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The main ways a foreign company can conduct business in Australia are by establishing a branch office or subsidiary. The most suitable structure will be determined by the foreign company'€™s business objectives. Here we describe some of the salient features of branch offices and subsidiaries.

Branch offices

A foreign company that carries on business in Australia must be registered. There are various tests to determine if a foreign company is carrying on business in Australia.

The first test is whether they have a place of business in Australia. This is not the only requirement. A foreign company may be carrying on business in Australia even though it does not have a place of business. To carry on business necessarily implies conduct which is continuous and systematic. Other indicia include:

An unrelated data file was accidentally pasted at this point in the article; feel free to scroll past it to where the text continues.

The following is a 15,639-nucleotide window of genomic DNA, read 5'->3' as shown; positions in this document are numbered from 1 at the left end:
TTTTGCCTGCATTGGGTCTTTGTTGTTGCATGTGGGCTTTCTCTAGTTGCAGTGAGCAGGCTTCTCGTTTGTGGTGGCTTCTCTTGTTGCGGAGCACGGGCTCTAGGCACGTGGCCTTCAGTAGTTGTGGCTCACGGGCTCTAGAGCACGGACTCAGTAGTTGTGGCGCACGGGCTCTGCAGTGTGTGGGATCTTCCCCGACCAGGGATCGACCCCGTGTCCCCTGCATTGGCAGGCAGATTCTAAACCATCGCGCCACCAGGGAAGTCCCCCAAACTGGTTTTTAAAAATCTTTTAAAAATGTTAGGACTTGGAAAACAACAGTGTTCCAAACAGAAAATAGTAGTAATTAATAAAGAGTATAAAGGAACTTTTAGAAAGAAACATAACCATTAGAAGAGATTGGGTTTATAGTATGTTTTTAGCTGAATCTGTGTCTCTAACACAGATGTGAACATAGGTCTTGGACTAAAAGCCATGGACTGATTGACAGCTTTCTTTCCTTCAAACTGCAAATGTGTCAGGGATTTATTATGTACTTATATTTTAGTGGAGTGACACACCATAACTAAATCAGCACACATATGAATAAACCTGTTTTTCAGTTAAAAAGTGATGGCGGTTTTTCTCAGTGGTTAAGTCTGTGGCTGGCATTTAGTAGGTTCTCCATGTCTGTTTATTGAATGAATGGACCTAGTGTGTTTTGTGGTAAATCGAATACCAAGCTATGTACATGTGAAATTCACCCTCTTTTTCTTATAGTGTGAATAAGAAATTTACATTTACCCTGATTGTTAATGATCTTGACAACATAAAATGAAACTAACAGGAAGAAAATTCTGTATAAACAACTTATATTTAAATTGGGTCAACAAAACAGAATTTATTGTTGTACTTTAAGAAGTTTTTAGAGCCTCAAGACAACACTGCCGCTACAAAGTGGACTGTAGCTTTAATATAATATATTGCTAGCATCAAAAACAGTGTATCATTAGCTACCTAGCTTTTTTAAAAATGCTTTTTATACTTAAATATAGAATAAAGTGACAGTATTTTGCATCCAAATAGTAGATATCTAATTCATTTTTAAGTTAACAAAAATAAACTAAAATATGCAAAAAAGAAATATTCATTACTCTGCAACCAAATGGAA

• establishing or using a share transfer or share registration office; or
  • administering, managing or otherwise dealing with property situated in Australia as an agent, legal personal representative, or trustee whether by employees or agents or otherwise. An application for registration must be lodged with the corporate regulator the Australian Securities and Investments Commission (ASIC). Failure to register is a strict liability offence and could result in fines by ASIC and the courts.
To be registered a foreign company must appoint a local agent. The local agent must be a person who or company that is a resident in Australia and is authorised to accept service of process and notices on behalf of the foreign company. Under the Corporations Act, the local agent is personally liable for all the obligations of the foreign company.